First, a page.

• Morality

    WHAT IT IS TO BE VIRTUOUS

    Acting as a good person ought to act: responsibly, charitably, honestly, reliably, friendly. Living up to the best of what we are. Virtue is a trait of character that is to be admired; one rendering its possessor better, either morally, or intellectually, or in the conduct of specific affairs appropriately, and persistently. To understand fully what constitutes virtue, requires knowing the criteria of right conduct. And these criteria are independent of the criteria for a virtuous character. The ethics of virtue could still be primary, in the sense that being a virtuous person could still be what is most important in morality. But to know how to achieve this state…

  • Morality

    HOW TO DO GOOD

    Good is happiness and well-being: satisfaction, pleasure, the relief of pain and suffering; fulfillment. Social benefits (social, political or economic products, services, or state of affairs that promote happiness and well-being); reduced social costs. Objectively, the good is used to denote the supposed final end at which action must aim: an intrinsically valuable state, classically identified with some compound of happiness, virtue, freedom from care, and success. The relationship between purely private good and social good is then left to be filled in the good is often identified in economics with the satisfaction of desire or preference, with comparatively little attention paid, in the liberal tradition, to the object of…

  • Morality

    IDEA OF MORALITY

    The idea of morality is essentially social. It is only meaningful because humans interact with one another in society. By virtue of social interaction, necessitated by the reality of the scarcity of resources, human vulnerability and lack of self-sufficiency, questions about how humans ought to relate in society and who should get what at a given time become very important. It is in an attempt to provide plausible answers to these questions that morality came into being. Morality often refers to the normative code of group of people, that is, the set of principles employed by a people to determine the forms of behavior that are to be accepted as…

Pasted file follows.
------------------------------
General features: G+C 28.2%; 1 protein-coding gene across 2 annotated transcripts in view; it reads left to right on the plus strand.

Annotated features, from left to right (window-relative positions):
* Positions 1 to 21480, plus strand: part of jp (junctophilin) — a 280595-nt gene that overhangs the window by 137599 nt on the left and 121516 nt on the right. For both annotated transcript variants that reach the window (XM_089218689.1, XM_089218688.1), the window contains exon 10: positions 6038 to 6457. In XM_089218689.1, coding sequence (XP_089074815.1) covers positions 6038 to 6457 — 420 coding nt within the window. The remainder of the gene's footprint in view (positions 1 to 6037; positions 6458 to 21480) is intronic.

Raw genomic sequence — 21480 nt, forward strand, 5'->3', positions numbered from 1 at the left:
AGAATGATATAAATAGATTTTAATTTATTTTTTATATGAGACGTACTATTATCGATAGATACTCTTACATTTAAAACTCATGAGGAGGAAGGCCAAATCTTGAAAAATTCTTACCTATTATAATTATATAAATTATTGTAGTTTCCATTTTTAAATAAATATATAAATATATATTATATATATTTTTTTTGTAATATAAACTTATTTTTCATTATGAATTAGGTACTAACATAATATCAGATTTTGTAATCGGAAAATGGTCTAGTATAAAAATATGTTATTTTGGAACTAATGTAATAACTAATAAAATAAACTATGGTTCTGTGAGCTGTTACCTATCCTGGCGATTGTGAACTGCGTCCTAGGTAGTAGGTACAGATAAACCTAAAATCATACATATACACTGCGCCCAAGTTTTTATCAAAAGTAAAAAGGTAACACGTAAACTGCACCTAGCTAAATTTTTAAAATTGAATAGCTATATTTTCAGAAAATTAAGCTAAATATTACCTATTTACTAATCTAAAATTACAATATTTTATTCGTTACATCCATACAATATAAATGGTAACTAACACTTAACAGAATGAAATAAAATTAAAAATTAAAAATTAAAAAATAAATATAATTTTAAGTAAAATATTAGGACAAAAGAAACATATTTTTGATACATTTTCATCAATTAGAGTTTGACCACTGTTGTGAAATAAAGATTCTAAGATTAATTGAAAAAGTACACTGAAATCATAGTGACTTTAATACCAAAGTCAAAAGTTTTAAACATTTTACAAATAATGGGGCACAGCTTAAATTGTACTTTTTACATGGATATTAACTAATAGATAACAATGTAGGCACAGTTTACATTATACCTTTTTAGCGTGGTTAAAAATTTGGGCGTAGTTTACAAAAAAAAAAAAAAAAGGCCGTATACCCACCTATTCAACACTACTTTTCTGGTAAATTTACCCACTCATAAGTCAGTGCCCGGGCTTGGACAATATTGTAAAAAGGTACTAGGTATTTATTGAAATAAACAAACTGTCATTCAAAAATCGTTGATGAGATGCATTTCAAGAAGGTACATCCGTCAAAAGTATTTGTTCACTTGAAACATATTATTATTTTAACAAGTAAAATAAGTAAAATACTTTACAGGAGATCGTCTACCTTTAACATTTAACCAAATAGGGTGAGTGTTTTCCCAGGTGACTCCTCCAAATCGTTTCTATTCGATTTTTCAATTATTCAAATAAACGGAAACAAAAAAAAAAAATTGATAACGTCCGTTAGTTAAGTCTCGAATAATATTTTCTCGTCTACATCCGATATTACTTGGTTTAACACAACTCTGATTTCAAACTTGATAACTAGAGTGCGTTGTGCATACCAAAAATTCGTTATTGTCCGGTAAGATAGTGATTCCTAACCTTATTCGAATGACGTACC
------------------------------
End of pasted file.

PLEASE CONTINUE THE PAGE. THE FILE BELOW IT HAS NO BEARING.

• Morality

    ETHICS AND MORALITY

    The word ‘morality’ and ‘ethics’ are synonymous but different. Some distinguished between the two, others use these terms interchangeably, and sometimes it is used narrowly to mean the moral principles of a particular tradition, group, or individual. However, morality are discussed in ethics –that is, morality is contain in ethics. When we speak of human actions being moral or ethical, we usually mean that they are good actions, and when we speak of human actions being immoral or unethical, we usually mean that they are bad/evil actions. Thus moral and ethical essentially mean good, right likewise, immoral and unethical mean, bad and wrong, often depending upon whether one is referring…

  • Morality

    DOING THE RIGHT THING

    Is it fair for some people to end up living in the streets when others live in mansions? Is it just that some people have to work for over sixty hours a week merely to keep food on the tale while others live in luxury and do not work at all? Inequality on such a scale that it threatens people’s lives does not show appropriate respect (or any respect, some would argue) for the dignity or worth of each person. No one have to watch his or her children go hungry or stay with abusive spouse because there is nowhere to go. It’s just not right! Right are appropriate respect…

  • Morality

    MORAL RELATIVISM: THE PARADOX OF TOLERANCE

    The view that the truth of moral claims is relative to the culture or way of life of those who hold them. It thus generalizes to all of morality what may reasonably be suppose true of matter of etiquette, summed up in the tag ‘when in Rome, do as Romans do’. A mistake sometimes made in moral reasoning is to confuse the two claims: What is believed to be right and wrong may differ from group to group, or culture to culture. What is right and wrong may differ from group to group, society to society, or culture to culture. The second claim, but not the first, is moral relativism.…